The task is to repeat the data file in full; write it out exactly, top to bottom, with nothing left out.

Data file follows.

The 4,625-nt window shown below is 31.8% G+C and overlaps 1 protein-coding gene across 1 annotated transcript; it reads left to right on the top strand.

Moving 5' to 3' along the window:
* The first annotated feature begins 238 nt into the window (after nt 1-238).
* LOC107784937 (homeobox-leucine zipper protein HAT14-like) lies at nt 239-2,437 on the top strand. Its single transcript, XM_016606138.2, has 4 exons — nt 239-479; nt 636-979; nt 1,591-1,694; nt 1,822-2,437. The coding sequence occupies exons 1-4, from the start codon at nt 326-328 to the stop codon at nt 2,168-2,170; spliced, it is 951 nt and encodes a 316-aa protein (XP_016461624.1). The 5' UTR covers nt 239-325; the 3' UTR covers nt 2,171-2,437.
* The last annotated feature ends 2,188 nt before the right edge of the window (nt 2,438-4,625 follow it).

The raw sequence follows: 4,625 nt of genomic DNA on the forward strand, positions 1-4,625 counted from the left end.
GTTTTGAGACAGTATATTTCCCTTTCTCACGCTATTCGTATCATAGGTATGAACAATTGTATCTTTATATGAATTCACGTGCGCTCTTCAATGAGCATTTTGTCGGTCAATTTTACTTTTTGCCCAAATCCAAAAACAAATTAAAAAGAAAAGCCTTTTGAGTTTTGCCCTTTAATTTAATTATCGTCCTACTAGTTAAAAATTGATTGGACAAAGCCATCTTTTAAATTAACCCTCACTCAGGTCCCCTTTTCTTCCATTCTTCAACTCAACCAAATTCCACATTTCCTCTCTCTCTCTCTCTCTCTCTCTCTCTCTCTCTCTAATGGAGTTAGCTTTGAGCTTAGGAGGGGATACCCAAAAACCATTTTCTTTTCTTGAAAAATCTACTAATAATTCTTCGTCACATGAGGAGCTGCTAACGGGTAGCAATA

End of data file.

The 4,625-nt window shown below is 31.8% G+C and overlaps 1 protein-coding gene across 1 annotated transcript; it reads left to right on the top strand.

Moving 5' to 3' along the window:
* The first annotated feature begins 238 nt into the window (after nt 1-238).
* LOC107784937 (homeobox-leucine zipper protein HAT14-like) lies at nt 239-2,437 on the top strand. Its single transcript, XM_016606138.2, has 4 exons — nt 239-479; nt 636-979; nt 1,591-1,694; nt 1,822-2,437. The coding sequence occupies exons 1-4, from the start codon at nt 326-328 to the stop codon at nt 2,168-2,170; spliced, it is 951 nt and encodes a 316-aa protein (XP_016461624.1). The 5' UTR covers nt 239-325; the 3' UTR covers nt 2,171-2,437.
* The last annotated feature ends 2,188 nt before the right edge of the window (nt 2,438-4,625 follow it).

The raw sequence follows: 4,625 nt of genomic DNA on the forward strand, positions 1-4,625 counted from the left end.
GTTTTGAGACAGTATATTTCCCTTTCTCACGCTATTCGTATCATAGGTATGAACAATTGTATCTTTATATGAATTCACGTGCGCTCTTCAATGAGCATTTTGTCGGTCAATTTTACTTTTTGCCCAAATCCAAAAACAAATTAAAAAGAAAAGCCTTTTGAGTTTTGCCCTTTAATTTAATTATCGTCCTACTAGTTAAAAATTGATTGGACAAAGCCATCTTTTAAATTAACCCTCACTCAGGTCCCCTTTTCTTCCATTCTTCAACTCAACCAAATTCCACATTTCCTCTCTCTCTCTCTCTCTCTCTCTCTCTCTCTCTCTAATGGAGTTAGCTTTGAGCTTAGGAGGGGATACCCAAAAACCATTTTCTTTTCTTGAAAAATCTACTAATAATTCTTCGTCACATGAGGAGCTGCTAACGGGTAGCAATA